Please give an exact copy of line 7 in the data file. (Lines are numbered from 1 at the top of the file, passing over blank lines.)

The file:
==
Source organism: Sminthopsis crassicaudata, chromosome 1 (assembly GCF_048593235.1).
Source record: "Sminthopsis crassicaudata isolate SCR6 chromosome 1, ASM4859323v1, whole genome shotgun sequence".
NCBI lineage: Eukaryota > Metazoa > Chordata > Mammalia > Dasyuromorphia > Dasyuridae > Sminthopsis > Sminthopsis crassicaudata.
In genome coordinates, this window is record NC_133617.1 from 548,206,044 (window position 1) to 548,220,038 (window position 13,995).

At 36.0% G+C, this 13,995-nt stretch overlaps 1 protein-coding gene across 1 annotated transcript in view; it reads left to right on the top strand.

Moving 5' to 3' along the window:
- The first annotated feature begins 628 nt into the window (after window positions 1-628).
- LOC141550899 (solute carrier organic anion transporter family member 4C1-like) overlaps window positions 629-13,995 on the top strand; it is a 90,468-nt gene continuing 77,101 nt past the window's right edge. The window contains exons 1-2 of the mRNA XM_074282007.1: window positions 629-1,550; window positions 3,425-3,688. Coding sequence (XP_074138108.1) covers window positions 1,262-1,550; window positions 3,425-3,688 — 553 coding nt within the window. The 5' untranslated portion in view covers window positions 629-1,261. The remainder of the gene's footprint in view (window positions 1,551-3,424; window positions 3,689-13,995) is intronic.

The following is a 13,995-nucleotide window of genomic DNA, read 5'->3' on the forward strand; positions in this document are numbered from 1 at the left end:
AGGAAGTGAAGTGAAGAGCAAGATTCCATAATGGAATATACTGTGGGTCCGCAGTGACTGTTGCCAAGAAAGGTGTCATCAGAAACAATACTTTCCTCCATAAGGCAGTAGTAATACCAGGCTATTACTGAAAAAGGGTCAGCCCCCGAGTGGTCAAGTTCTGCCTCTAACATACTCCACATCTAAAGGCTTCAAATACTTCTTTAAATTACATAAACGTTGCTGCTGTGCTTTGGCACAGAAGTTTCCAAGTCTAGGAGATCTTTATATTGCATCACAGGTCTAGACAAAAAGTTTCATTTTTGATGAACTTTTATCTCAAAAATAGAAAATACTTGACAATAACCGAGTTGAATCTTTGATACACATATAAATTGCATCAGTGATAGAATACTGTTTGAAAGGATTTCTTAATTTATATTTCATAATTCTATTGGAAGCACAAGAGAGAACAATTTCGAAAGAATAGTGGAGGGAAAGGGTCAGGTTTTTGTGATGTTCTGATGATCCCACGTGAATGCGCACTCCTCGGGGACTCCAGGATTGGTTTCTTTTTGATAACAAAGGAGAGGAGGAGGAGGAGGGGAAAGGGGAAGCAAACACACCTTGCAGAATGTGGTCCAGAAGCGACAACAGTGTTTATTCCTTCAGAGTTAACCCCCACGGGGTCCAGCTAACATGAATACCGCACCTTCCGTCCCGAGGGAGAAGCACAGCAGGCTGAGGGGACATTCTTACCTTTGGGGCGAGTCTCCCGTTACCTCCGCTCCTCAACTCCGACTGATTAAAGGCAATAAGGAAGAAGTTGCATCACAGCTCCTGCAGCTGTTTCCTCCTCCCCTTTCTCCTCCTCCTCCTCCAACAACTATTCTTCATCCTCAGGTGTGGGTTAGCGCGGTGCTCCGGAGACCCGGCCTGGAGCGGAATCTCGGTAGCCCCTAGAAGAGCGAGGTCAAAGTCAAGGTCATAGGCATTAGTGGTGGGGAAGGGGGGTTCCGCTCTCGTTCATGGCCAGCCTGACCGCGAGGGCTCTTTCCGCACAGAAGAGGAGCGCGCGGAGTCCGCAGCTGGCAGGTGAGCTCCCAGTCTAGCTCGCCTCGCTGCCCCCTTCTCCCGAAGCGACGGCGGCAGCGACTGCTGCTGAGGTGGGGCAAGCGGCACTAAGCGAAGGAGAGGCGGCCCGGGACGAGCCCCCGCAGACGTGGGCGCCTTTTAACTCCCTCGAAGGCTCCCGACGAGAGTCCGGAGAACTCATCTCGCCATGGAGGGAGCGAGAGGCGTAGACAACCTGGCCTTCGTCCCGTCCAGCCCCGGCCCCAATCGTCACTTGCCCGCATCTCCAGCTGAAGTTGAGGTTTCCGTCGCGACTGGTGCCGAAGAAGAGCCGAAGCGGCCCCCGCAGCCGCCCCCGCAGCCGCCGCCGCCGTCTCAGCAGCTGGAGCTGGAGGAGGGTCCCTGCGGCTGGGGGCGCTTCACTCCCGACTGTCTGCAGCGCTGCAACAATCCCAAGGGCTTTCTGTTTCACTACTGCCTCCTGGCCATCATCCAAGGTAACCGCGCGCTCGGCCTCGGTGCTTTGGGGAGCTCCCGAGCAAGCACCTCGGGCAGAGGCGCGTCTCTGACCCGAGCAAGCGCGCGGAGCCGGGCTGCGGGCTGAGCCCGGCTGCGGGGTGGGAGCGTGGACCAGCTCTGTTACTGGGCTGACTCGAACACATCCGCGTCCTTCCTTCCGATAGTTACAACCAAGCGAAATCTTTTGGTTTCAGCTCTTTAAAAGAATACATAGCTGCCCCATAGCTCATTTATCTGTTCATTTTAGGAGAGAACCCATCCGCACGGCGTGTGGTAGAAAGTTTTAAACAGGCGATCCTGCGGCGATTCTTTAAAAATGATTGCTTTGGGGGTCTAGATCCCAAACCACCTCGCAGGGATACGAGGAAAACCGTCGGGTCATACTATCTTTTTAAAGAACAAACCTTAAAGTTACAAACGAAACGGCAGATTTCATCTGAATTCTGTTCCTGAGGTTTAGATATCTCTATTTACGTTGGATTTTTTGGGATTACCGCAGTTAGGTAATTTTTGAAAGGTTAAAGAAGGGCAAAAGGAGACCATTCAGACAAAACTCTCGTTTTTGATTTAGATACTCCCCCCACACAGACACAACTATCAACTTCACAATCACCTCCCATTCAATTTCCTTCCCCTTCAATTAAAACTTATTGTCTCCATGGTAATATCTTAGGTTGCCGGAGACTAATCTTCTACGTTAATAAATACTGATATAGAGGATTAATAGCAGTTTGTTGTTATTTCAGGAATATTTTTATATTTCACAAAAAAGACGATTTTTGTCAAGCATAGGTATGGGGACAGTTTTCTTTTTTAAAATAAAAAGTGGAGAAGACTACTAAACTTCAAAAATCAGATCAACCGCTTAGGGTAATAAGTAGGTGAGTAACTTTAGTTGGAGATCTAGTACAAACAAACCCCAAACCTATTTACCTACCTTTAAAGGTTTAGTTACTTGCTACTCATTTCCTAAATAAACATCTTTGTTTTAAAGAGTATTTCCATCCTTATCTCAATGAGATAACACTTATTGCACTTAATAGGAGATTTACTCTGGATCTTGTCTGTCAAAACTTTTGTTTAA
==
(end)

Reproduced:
- The first annotated feature begins 628 nt into the window (after window positions 1-628).